Making home energy upgrades part of disaster recovery

Maine looks to Vermont for lessons on storm resiliency.
Workers outside the home, including one climbing a ladder and one supervising.
Workers muck out a home in Barre, Vermont, that was damaged by historic flooding in July 2023. Photo courtesy Green Mountain Power.
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When the Maine Climate Council convened for an emergency meeting after destructive flooding across the state in December and January, they looked to a neighboring state for advice on resiliency.

Officials from Vermont spoke about their experience in July 2023, when as much as nine inches of rain fell on the Green Mountain State over two days, causing catastrophic flooding on par with Tropical Storm Irene in 2011.

Vermont’s lessons for Maine were all about flood management — clearing development and infrastructure out of floodplains to allow rivers to swell and ebb naturally without causing damage, for example.

Officials spoke about culvert and wetland restorations, which will help absorb and accommodate floodwaters from storms that scientists say are growing more intense as the planet warms.

Maine’s winter weather disasters this past season had major effects on the power grid, road infrastructure and working waterfronts, all of which were in focus at the Climate Council’s special meeting and in the advice from Vermont.

But what about the vulnerable infrastructure inside our homes and businesses? Just as they offer opportunities to “future-proof” roads, bridges and culverts, these increasingly common flood disasters could play a key role in the local energy transition as moments of mass need for climate-friendly improvements.

I spent the past several weeks talking to Vermonters about this for a story for Energy News Network.

“They’re ripping out drywall, they’re having to update systems — this is the time to make sure that you do it properly,” said Steve Casey, the supply chain engagement manager for Efficiency Vermont, a quasi-governmental efficiency utility that serves the state.

Just as Vermont saw better outcomes last summer for roads and bridges it upgraded after Irene, communities that had adopted rules to keep critical energy infrastructure out of home basements saw less of that damage, officials said.

an electrical panel in a home's basement.
This basement electrical panel in a home in Middlesex, Vermont, was completely underwater at the height of the July 2023 floods. Photo courtesy Green Mountain Power.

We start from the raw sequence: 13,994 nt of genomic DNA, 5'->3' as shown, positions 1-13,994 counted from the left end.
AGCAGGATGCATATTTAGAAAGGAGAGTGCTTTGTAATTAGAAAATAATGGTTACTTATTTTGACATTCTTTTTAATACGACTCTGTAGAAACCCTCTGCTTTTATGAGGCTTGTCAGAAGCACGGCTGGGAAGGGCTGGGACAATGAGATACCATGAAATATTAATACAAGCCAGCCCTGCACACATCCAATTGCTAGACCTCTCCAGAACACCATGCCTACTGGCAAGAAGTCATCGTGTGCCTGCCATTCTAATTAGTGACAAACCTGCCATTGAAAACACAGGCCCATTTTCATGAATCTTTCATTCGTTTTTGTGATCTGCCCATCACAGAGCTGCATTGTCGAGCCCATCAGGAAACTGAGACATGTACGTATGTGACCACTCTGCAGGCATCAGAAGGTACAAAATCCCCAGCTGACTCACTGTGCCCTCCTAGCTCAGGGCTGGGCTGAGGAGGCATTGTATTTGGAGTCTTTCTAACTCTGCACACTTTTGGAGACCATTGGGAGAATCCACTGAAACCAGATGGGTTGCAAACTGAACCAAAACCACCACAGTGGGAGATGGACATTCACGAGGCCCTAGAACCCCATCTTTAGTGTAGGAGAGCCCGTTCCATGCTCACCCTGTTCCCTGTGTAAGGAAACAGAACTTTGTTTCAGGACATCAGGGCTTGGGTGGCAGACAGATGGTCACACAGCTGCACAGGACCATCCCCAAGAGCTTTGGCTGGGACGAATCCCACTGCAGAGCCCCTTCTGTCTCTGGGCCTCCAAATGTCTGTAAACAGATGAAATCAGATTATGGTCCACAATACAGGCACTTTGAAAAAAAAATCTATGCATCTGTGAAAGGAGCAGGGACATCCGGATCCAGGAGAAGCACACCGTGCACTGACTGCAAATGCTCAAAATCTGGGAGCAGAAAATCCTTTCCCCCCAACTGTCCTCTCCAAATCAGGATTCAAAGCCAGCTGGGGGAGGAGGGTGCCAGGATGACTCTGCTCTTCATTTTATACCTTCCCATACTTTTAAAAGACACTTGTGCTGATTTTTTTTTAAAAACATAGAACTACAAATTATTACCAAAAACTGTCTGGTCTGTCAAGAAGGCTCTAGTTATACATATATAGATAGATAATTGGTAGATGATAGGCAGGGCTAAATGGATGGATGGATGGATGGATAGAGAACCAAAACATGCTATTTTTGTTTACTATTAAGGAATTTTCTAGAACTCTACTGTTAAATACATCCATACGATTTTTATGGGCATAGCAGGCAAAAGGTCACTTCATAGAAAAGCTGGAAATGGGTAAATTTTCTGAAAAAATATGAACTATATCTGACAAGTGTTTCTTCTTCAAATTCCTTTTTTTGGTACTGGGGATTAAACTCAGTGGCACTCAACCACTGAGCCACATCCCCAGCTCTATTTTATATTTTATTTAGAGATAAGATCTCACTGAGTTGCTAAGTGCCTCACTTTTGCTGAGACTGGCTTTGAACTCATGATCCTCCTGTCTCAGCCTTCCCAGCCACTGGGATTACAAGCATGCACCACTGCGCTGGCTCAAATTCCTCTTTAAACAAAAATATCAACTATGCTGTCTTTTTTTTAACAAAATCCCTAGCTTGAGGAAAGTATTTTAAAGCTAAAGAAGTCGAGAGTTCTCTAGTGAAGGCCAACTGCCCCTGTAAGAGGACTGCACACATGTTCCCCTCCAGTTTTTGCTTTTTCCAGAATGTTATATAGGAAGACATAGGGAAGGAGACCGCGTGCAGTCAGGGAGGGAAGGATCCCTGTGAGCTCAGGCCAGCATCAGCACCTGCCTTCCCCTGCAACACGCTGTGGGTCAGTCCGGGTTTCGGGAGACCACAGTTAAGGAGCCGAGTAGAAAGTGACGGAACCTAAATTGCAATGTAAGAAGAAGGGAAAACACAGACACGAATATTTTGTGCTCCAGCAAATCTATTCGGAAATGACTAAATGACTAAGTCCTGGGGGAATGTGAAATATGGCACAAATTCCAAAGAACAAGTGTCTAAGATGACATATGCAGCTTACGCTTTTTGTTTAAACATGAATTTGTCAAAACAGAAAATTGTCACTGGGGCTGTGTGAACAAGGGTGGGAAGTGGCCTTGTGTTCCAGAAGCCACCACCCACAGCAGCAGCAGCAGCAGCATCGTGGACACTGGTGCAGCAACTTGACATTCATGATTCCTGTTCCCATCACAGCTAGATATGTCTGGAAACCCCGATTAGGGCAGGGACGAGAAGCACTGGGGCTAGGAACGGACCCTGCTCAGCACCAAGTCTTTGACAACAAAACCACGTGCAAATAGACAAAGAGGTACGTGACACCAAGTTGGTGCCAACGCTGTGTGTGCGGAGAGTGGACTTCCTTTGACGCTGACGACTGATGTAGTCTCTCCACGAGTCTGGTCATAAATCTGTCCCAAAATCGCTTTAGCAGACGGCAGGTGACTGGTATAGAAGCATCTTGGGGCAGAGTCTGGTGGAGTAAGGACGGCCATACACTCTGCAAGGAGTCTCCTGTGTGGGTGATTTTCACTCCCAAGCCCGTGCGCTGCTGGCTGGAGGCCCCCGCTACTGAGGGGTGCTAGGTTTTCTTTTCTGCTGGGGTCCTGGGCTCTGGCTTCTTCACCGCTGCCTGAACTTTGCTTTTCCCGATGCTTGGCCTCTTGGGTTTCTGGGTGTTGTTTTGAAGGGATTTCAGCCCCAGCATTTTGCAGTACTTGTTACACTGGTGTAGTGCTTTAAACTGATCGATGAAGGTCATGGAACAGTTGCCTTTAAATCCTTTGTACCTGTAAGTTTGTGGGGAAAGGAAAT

But this was not the norm. Many people lost electrical panels or heating systems and needed new ones. Yet Efficiency Vermont saw relatively slow uptake on the generous emergency rebates offered in the wake of the floods.

The challenges Vermont encountered in trying to prioritize energy upgrades in the wake of its disaster are some of the same obstacles facing this entire transition, especially for low-income people: a lack of up-front cash to cover projects before rebates; shortages of contractors and materials; a tangle of technologies, advice and aid programs that’s overwhelming even under the best of circumstances.

And these were not the best of circumstances. The winter heating season was fast-approaching in Vermont after the July floods. And unlike after Irene, there was very little spare housing stock where people could relocate.

“In 2023, July, people had to get into their homes as quickly as possible,” said Sue Minter, who leads Capstone Community Action in central Vermont. “You always have to have life and safety first…. (So) we couldn’t do the transition work (then), but that doesn’t mean we won’t.”

Minter was the deputy secretary of Vermont’s Agency of Transportation 13 years ago, when Irene hit the state with similar flooding to last summer’s disaster. As Vermont’s Irene recovery officer, she dealt with hundreds of miles of washed-out roads and bridges, federal disaster aid bureaucracy and more.

“Rebuilding a phone is not the same as rebuilding a bridge, because people’s lives are so impacted,” Minter said. But the principle is the same: “When you know you’re in an emergency, and you know everything has been destroyed, you also know it’s an opportunity to innovate … to rebuild differently.”

oil tank in a home's basement
An oil tank that spilled in a flooded Maine basement in one of this winter’s major storms. Photo by the Maine Department of Environmental Protection.

Now, Minter’s group and many partners, including Vermont utilities, are beginning a “phase two” of this work, literally revisiting affected homeowners they worked with last summer to circle back on their energy priorities.

It’s a post-disaster version of the social safety net and continuous support that seems required in this transition at every turn, especially in rural, low-income communities like Maine’s and Vermont’s.

“The households that are still in significant need at this stage were vulnerable households to begin with,” said Steve Casey. “We do have this repeating situation where flood events kind of just exacerbate some vulnerabilities for certain households.”

As Maine looks to become more resilient to similar disasters, it could take lessons from Vermont in this long view of energy upgrades as part of restoration.


Annie Ropeik

Annie Ropeik is an independent climate journalist in Camden. She previously reported for Spectrum News Maine in Portland and spent about a decade as a local public radio reporter in Alaska, Delaware, Indiana and New Hampshire. Her award-winning energy and environment reporting has appeared in Energy News Network and Inside Climate News and on NPR, the CBC and podcasts such as Outside/In and Living on Earth. A Maryland native and Boston University graduate, Annie serves on the board of the Society of Environmental Journalists.
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